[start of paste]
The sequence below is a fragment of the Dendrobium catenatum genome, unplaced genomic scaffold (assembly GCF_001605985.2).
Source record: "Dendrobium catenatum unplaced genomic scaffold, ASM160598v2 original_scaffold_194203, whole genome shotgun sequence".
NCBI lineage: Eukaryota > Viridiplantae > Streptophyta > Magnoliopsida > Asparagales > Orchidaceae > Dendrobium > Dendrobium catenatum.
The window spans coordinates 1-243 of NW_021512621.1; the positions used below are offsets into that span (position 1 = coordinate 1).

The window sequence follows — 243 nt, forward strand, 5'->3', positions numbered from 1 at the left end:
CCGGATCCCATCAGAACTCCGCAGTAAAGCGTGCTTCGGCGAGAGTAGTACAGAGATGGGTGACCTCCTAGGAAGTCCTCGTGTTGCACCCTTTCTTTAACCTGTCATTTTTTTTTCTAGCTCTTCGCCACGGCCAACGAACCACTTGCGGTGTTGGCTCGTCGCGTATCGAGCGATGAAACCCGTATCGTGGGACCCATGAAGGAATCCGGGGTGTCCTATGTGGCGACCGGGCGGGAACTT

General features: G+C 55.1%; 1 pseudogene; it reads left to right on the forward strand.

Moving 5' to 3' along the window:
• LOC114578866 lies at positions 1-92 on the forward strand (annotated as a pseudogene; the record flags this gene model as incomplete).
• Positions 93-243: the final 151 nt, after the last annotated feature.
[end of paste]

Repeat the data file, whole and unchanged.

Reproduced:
The sequence below is a fragment of the Dendrobium catenatum genome, unplaced genomic scaffold (assembly GCF_001605985.2).
Source record: "Dendrobium catenatum unplaced genomic scaffold, ASM160598v2 original_scaffold_194203, whole genome shotgun sequence".
NCBI lineage: Eukaryota > Viridiplantae > Streptophyta > Magnoliopsida > Asparagales > Orchidaceae > Dendrobium > Dendrobium catenatum.
The window spans coordinates 1-243 of NW_021512621.1; the positions used below are offsets into that span (position 1 = coordinate 1).

The window sequence follows — 243 nt, forward strand, 5'->3', positions numbered from 1 at the left end:
CCGGATCCCATCAGAACTCCGCAGTAAAGCGTGCTTCGGCGAGAGTAGTACAGAGATGGGTGACCTCCTAGGAAGTCCTCGTGTTGCACCCTTTCTTTAACCTGTCATTTTTTTTTCTAGCTCTTCGCCACGGCCAACGAACCACTTGCGGTGTTGGCTCGTCGCGTATCGAGCGATGAAACCCGTATCGTGGGACCCATGAAGGAATCCGGGGTGTCCTATGTGGCGACCGGGCGGGAACTT

General features: G+C 55.1%; 1 pseudogene; it reads left to right on the forward strand.

Moving 5' to 3' along the window:
• LOC114578866 lies at positions 1-92 on the forward strand (annotated as a pseudogene; the record flags this gene model as incomplete).
• Positions 93-243: the final 151 nt, after the last annotated feature.